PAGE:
Dining Set in Black Walnut
Posted October 15 2021
Not having seen many all-walnut dining sets, I thought I might do one out of my black and claro walnut stash. Most dining sets I've admired are usually
of lighter woods like cherry or maple. A dark walnut set would certainly like a well-lit area to set it off and we have such a place in our guest house.
While the table is straightforward, making a set of 4 hand-made chairs always challenges the woodworker.
All those arcs and angles are a chance to dust-off and refine those speciality hand-tool skills.
The Ash and Walnut Chairs I've built in the past
used an upholstered slip-seat while these dining chairs would have sculpted seats. That will require building and perfecting a special jig for the table saw.
The top is glued up from several pieces of book-matched walnut. A slight arc is added to each edge and the underside is tapered to leave a 1/4" revel. Now having
the exact top diminsions, the base is built from 8/4 legs and 4/4 aprons, also with a slight arc on the bottom. After arriving at a shape for the chair rear-legs, a pattern
is made to transfer the shape to a piece of 8/4 walnut which all of the legs will be cut from on the band saw. Mortises for the bottom rail and crest rail are done with the hollow-chisel
mortiser using a wedge to hold the legs at the proper angle in the tool for the side mortises.
The rear legs, crest rail and back rail are dry-fit together to measure for the side and front rail sizes. The side rails will have a slight angle both out and up in
order to make the seat more comfortable. The front rail will have an arc on the front side. Mortises for the front legs are also made with a wedge to get the outward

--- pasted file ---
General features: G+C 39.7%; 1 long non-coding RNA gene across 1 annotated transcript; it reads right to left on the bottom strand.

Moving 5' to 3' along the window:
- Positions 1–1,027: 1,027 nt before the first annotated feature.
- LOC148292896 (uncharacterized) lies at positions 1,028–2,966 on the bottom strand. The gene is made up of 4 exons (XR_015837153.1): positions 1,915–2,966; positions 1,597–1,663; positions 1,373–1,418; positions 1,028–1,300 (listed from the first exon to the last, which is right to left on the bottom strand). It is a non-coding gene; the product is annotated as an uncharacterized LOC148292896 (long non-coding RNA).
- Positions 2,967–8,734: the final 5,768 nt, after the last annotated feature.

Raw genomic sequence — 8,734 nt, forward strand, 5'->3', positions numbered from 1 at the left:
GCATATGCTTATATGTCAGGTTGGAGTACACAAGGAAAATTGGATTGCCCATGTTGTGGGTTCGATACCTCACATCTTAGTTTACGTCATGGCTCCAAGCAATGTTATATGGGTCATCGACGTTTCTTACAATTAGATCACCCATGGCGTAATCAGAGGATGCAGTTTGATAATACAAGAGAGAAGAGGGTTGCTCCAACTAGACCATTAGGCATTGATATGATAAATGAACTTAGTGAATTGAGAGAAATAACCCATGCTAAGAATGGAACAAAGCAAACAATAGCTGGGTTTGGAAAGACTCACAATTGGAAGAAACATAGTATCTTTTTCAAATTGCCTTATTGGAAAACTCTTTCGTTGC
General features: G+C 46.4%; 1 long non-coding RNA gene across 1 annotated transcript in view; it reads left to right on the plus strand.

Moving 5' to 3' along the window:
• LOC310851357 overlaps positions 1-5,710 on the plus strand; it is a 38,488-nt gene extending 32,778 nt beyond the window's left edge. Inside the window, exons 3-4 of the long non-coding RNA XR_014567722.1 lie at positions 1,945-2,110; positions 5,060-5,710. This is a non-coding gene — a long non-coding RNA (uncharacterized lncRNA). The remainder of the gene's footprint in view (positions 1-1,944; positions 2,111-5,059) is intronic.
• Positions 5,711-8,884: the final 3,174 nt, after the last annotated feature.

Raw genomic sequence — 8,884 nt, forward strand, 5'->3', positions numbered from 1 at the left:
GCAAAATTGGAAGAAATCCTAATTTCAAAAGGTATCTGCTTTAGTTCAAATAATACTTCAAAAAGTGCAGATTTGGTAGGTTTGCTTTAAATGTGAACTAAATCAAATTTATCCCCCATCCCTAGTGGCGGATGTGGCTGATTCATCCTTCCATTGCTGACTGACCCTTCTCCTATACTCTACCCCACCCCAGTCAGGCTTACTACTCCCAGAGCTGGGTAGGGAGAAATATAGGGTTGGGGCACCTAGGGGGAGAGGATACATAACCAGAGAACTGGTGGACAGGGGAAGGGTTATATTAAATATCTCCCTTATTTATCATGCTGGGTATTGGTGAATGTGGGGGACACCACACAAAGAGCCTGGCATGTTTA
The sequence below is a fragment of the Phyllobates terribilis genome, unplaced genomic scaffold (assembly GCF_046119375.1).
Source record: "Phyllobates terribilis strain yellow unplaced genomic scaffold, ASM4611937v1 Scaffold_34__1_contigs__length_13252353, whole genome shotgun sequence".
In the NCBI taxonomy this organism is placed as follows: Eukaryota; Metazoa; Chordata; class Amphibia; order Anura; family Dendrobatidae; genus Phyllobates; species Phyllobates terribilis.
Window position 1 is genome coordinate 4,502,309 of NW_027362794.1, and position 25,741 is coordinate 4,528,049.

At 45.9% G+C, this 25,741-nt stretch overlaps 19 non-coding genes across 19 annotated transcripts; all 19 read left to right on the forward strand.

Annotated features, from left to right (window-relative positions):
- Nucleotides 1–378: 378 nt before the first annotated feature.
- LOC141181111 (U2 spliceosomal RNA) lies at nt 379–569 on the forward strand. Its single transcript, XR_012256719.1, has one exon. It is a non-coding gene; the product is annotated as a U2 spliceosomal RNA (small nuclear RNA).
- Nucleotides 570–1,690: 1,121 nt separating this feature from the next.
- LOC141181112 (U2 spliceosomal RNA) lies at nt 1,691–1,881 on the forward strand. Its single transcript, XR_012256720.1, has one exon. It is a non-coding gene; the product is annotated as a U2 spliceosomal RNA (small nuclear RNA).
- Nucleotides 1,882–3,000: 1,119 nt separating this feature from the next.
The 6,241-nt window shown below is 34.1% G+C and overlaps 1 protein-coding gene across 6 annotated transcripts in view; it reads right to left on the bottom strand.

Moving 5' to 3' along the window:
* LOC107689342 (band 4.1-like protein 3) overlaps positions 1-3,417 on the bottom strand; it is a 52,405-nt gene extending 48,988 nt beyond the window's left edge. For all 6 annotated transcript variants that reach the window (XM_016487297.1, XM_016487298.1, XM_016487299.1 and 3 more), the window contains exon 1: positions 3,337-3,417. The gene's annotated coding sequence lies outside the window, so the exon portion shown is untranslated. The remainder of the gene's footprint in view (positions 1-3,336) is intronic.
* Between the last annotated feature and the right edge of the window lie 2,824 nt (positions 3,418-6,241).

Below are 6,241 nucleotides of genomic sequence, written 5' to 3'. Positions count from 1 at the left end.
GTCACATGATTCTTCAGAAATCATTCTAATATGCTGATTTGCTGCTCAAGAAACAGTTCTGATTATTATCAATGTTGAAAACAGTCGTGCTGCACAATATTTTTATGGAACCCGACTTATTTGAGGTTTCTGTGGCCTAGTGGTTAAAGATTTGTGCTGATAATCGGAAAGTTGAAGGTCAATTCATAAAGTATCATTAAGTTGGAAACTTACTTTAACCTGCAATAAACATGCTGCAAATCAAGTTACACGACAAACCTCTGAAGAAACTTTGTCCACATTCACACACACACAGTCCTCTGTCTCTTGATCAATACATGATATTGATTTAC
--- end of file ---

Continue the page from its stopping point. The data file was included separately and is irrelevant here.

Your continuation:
angles. The side rail tenons on each end will have their shoulders angled also.
The chairs are dry-fit in order to get the seat dimensions. Although patterns were used to make the parts, each chair is slightly unique in size. The seats are glued up
from Claro Walnut pieces and fitted to the chairs. Mortises in the rear for the slats are cut on the hollow-chisel mortiser and are slightly angled forward. Then the seats
are sculpted on the table saw using a Table Saw Jig modeled
after one built by Mario Rodgriquez. An arc is also added to the sides and front of the seats. With the chairs dry-fitted again, a pattern can now be developed for the arcs in
the back slats which mostly conforms to the arc in the upper legs.
Angled tenons are cut with the table saw dado on both ends of the slats before cutting out the arcs on the band saw. Once the shoulders on the tenons are matched carefully
with the crest-rail mortises and seat mortises, the arcs are then cut. After cutting the arc on the front and rear of the crest-rail, the seat, slats and crest-rail can
then be glued up as a single unit.
The chair back legs are glued to the side rails and front legs, also as a single unit. The final assembly is then to glue those units to the previously constructed seat and
slats assembly. The chairs are finished with 3 coats of polyurethane. The top is finished with 4 coats of poly and then sanded with successively fine sandpapers and buffed
out to a glossy finish.